With central bank week in full swing we look back to our daily last week where we mentioned that our most likely scenario was for the BoJ to move to steepen the JGB curve and the Fed to remain on hold. Yesterday all eyes were on the Fed, after hearing that the BoJ had launched “QQE with Yield Curve Control”, or Quantitative and Qualitative Monetary Easing with 10-year yield control at 0%; intended to steepen the curve. Also as expected, the Fed maintained status quo; leaving a hike in December on the table.
Today sees the end of the month and what a month it has been! Amongst the recent doom and gloom our portfolios have benefited from the risk-on bounce, with holdings in emerging market and “frontier” markets such as the Middle East enjoying the rally.
This week, we heard that Abu Dhabi is seeking to merge two of its strategically important sovereign wealth funds, the International Petroleum Investment Company (IPIC) and Mubadala Development Company. This deal swiftly follows last week's announcement of state-run bank tie-up as the emirate looks to streamline operations, cut costs, realise synergies and diversify the economy.
Hypothetically, what would be the official creditor position of someone who has a year’s salary in their bank but many years’ salary worth of valuable commodities buried in their backyard? Technically it would just be the one year’s salary - which is the equivalent to how we all traditionally measure countries’ government debts; but there’s an obvious omission in such accounting methods. For a number of governments with vast oil reserves who are facing moderate deficits concerns for their creditworthiness have grown to levels which perhaps have yet to fully account for the funds they could raise should they decide to privatise such assets or sell rights to such deposits.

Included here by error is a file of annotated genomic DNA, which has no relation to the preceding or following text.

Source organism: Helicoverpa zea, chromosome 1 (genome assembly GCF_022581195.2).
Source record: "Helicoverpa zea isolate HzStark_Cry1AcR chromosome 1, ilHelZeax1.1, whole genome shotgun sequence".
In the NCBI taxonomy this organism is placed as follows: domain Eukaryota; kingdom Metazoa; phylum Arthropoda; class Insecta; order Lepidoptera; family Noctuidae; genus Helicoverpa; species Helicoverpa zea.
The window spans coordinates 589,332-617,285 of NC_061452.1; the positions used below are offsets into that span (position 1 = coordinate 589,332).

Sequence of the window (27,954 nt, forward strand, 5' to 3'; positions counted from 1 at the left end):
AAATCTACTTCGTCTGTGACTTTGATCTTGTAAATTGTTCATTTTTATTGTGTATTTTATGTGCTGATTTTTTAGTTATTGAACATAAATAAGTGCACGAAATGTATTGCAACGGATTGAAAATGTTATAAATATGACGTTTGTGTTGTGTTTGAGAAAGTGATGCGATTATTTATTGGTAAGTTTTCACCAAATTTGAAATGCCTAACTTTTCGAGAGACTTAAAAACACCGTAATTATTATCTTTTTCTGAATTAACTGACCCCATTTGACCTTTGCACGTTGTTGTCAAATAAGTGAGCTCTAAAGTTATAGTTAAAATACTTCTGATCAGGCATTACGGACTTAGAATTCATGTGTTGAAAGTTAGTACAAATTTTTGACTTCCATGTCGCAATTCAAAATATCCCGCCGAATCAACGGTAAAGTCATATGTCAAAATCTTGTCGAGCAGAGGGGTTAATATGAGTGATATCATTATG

In portfolio management, risk is a key element; too much risk and you end up with volatility which will concern clients and with too little risk, you tend to underperform which equally upsets investors. So where is the happy medium? We believe it is where you take adequate positions and balance a portfolio to smooth the risks whilst adding to performance over and above a given target or benchmark.
As regular readers are aware, we manage the portfolios with the Net Foreign Asset (NFA) as the first level of investment guidelines. For inclusion of any credit at first they must be domiciled in a ‘Wealthy Nation’ as defined by the NFA calculation; Saudi Arabia more than qualifies having a NFA to GDP of 178% (7 stars). Although there are concerns over the country’s forecast budget, we view the recent 2016 budget as credit positive; it is evident that policymakers have taken positive proactive steps in the face of further declining oil prices (of their own making).